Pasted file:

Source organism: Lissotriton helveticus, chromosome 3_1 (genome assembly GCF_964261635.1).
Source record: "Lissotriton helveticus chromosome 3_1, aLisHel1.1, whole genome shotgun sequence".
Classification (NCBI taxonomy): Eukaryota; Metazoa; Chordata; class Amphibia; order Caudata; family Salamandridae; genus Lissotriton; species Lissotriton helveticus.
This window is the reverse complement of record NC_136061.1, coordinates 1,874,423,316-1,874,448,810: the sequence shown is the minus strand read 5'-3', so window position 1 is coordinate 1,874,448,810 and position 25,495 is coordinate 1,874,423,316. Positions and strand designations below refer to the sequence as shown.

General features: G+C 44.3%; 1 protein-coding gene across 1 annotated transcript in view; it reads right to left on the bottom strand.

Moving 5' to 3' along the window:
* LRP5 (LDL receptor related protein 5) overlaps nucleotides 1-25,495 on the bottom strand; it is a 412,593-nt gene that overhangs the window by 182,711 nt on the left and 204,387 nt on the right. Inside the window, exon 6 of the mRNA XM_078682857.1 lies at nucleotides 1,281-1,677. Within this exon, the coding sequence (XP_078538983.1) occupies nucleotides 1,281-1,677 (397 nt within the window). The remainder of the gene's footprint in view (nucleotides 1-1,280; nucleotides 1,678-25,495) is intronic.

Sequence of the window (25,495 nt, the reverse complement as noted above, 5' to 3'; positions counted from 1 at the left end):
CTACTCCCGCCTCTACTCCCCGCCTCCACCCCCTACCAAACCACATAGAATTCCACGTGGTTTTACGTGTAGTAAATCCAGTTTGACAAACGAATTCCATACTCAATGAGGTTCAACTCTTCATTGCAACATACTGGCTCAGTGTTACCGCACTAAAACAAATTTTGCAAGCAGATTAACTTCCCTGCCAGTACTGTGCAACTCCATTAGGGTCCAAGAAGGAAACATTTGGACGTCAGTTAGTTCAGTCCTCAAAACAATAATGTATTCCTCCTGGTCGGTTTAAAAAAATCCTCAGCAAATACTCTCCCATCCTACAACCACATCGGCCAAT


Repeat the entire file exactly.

Source organism: Lissotriton helveticus, chromosome 3_1 (genome assembly GCF_964261635.1).
Source record: "Lissotriton helveticus chromosome 3_1, aLisHel1.1, whole genome shotgun sequence".
Classification (NCBI taxonomy): Eukaryota; Metazoa; Chordata; class Amphibia; order Caudata; family Salamandridae; genus Lissotriton; species Lissotriton helveticus.
This window is the reverse complement of record NC_136061.1, coordinates 1,874,423,316-1,874,448,810: the sequence shown is the minus strand read 5'-3', so window position 1 is coordinate 1,874,448,810 and position 25,495 is coordinate 1,874,423,316. Positions and strand designations below refer to the sequence as shown.

General features: G+C 44.3%; 1 protein-coding gene across 1 annotated transcript in view; it reads right to left on the bottom strand.

Moving 5' to 3' along the window:
* LRP5 (LDL receptor related protein 5) overlaps nucleotides 1-25,495 on the bottom strand; it is a 412,593-nt gene that overhangs the window by 182,711 nt on the left and 204,387 nt on the right. Inside the window, exon 6 of the mRNA XM_078682857.1 lies at nucleotides 1,281-1,677. Within this exon, the coding sequence (XP_078538983.1) occupies nucleotides 1,281-1,677 (397 nt within the window). The remainder of the gene's footprint in view (nucleotides 1-1,280; nucleotides 1,678-25,495) is intronic.

Sequence of the window (25,495 nt, the reverse complement as noted above, 5' to 3'; positions counted from 1 at the left end):
CTACTCCCGCCTCTACTCCCCGCCTCCACCCCCTACCAAACCACATAGAATTCCACGTGGTTTTACGTGTAGTAAATCCAGTTTGACAAACGAATTCCATACTCAATGAGGTTCAACTCTTCATTGCAACATACTGGCTCAGTGTTACCGCACTAAAACAAATTTTGCAAGCAGATTAACTTCCCTGCCAGTACTGTGCAACTCCATTAGGGTCCAAGAAGGAAACATTTGGACGTCAGTTAGTTCAGTCCTCAAAACAATAATGTATTCCTCCTGGTCGGTTTAAAAAAATCCTCAGCAAATACTCTCCCATCCTACAACCACATCGGCCAAT